The Patriots used underinflated footballs on Sunday night.
The next question is how did it happen?
According to a National Football League letter about the investigation into the controversy that was shared with the Globe, the Patriots were informed that the league's initial findings indicated that the game balls did not meet specifications. The league inspected each of the Patriots' 12 game balls twice at halftime, using different pressure gauges, and found footballs that were not properly inflated.
According to ESPN, 11 of the 12 game balls were found to be underinflated by about 2 pounds each. The NFL specifications say they must be inflated to 12½ to 13½ pounds.
The investigation is still ongoing.
A league spokesman declined to comment Tuesday, and earlier in the day, NFL executive vice president Troy Vincent told Pro Football Talk that the investigation would ideally be complete within two or three days.
If the Patriots are found to have deliberately doctored footballs, the organization can be fined a minimum of $25,000, and if the NFL finds the incident egregious, the Patriots could potentially lose a draft pick. In 2007, commissioner Roger Goodell took away a first-round draft pick and fined Patriots coach Bill Belichick after determining the team had spied on an opponent.
The Patriots defeated the Colts, 45-7, on Sunday night to earn their eighth Super Bowl appearance in franchise history. The next day, the NFL confirmed it was investigating whether the team used underinflated footballs.
The Colts reportedly grew suspicious after linebacker D'Qwell Jackson intercepted Tom Brady late in the second quarter. A softer football is easier to throw and catch, especially in rainy conditions, as was the case Sunday night.
According to Newsday, Jackson gave the ball to a member of the Colts' equipment staff, who notified coach Chuck Pagano, who then relayed a message to general manager Ryan Grigson in the press box. He contacted Mike Kensil, NFL director of football operations, who then told the on-field officials at halftime.
On the first play from scrimmage after the opening kickoff of the third quarter, the officials held up the game for a minute and ultimately switched out the game ball. Former NFL official Mike Carey, working the broadcast booth for CBS, surmised that "It looks like they still spotted the ball for a kicking ball, waiting for one of the ball guys to come down and give them a regular ball."
The investigation will attempt to find out if the Patriots tampered with the footballs after the referee inspection. It's possible that cold temperatures affected the pressure of the footballs, but it was an unusually warm 51 degrees at kickoff.
At least one official touches the football on every play, yet none seemed to notice until halftime. The Patriots led, 17-7, at intermission, and outscored the Colts, 28-0, after the officials seemingly corrected the ball issue.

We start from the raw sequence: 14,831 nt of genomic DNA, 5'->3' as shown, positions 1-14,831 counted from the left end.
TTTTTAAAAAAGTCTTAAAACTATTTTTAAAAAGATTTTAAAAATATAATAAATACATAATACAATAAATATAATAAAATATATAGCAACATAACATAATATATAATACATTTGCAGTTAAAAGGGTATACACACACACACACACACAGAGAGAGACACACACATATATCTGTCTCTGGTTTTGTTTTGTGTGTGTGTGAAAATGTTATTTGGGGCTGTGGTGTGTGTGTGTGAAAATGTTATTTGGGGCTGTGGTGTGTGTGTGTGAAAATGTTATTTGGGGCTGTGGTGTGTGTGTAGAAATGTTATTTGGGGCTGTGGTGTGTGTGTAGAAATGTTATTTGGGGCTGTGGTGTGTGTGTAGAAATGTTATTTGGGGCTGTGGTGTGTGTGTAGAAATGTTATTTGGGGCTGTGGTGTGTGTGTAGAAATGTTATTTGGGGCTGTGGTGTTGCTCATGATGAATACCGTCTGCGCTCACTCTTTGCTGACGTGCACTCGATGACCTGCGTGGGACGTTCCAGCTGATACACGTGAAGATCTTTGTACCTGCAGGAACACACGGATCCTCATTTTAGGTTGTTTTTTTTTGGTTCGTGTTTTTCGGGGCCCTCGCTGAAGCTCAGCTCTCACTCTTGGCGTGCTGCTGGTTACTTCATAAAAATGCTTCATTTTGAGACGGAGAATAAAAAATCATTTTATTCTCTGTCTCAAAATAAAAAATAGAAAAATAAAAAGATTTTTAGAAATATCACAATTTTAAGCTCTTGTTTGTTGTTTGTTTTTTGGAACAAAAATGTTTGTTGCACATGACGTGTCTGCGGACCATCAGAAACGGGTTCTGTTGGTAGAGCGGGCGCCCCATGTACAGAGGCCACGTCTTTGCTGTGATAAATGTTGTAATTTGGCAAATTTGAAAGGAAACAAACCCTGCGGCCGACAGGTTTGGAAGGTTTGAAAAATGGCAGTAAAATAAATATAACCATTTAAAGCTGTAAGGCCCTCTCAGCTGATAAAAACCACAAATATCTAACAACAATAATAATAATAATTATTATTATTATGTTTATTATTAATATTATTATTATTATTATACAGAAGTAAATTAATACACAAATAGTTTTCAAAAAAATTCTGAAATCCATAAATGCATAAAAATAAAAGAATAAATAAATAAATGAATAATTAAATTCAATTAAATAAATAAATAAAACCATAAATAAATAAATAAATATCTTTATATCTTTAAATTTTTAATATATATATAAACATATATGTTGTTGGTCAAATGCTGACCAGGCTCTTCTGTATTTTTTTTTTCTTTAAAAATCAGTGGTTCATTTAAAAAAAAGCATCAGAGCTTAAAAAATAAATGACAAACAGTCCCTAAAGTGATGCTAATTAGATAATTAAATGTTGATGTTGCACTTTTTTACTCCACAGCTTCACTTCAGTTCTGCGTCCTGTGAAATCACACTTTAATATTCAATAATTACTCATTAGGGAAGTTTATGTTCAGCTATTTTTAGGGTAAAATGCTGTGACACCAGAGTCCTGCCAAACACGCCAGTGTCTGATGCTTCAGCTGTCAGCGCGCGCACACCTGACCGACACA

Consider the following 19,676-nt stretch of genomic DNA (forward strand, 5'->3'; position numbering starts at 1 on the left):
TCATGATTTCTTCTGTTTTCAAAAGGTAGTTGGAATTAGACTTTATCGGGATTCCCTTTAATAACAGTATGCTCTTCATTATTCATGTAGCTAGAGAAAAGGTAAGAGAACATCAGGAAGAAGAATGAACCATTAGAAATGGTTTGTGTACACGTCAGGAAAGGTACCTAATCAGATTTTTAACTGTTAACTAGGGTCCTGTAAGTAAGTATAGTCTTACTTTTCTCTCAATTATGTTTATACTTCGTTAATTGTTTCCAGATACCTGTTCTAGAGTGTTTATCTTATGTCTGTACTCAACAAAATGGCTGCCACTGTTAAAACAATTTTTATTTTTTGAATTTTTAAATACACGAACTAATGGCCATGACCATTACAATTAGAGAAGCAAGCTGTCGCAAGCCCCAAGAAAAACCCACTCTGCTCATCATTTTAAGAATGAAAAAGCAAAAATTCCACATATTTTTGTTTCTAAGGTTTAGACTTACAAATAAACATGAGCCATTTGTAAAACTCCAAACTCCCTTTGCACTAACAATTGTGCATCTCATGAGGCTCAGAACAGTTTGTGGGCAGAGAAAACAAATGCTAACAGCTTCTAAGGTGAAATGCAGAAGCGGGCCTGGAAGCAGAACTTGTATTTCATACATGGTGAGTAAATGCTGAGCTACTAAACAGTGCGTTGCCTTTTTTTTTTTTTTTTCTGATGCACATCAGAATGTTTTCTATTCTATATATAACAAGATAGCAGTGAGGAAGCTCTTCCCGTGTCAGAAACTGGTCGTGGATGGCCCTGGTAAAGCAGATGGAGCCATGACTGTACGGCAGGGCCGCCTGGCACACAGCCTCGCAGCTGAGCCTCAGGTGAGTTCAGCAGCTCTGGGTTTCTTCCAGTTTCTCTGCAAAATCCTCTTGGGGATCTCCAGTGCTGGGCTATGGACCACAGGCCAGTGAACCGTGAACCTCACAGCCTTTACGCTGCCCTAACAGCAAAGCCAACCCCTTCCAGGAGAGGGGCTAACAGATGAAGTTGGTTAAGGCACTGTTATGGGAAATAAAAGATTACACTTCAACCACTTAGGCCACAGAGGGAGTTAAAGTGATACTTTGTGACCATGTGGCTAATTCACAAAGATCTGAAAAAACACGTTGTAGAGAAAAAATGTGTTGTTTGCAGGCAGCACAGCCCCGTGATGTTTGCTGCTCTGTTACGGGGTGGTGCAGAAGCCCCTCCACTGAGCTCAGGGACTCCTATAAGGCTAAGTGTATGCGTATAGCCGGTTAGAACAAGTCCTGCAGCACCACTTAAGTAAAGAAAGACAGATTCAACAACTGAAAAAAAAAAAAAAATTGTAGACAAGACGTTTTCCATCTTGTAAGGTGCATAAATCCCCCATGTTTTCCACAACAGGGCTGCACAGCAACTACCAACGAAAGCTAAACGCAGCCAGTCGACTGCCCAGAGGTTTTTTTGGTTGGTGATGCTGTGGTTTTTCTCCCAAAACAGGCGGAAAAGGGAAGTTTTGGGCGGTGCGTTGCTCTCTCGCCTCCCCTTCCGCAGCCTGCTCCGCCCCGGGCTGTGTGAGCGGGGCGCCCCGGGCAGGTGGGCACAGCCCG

Per the NFL rulebook, each team provides game officials with 12 footballs before the game, and the balls are required to be inflated between 12½ and 13½ pounds per square inch. The referee inspects the game balls 2 hours and 15 minutes before kickoff, places a special marking on each ball that passes inspection, and hands the approved balls to attendants on each team, who are supposed to maintain custody of the balls on each sideline.
Each team uses its own football on offense — a 2013 New York Times article said that each team even has its own logo on the football when on offense — and teams are allowed to slightly doctor the footballs to their preference. "Rubbing up" the football with dirt to make it less slippery is common, and so is slightly adjusting the inflation levels.
Packers quarterback Aaron Rodgers likes to overinflate the football. When the Packers and Patriots played on Nov. 30, CBS broadcaster Phil Simms relayed a conversation he had with Rodgers.
"He said something which was unique. 'I like to push the limit to how much air we can put in the football, even go over what they allow you to do, and see if the officials take the air out of it,'" Simms said of Rodgers. "Because he thinks it's easy for him to grip. He likes them tight."
Rodgers defended the practice Tuesday on his radio show on ESPN Milwaukee.
"It's not an advantage when you have a football that's inflated more than average air pressure. We're not kicking these footballs," he said.
It's unclear how often the NFL investigates ball issues. In another incident this season, the NFL reminded all 32 teams that they cannot warm the balls with sideline heaters during cold games, after the Panthers and Vikings did it in their Nov. 30 game in Minneapolis, drawing a warning from officials.
"If something is noticed, it's not unheard of for a ball to be removed from circulation and then tested during the week for whatever issue there was," head of officiating Dean Blandino said.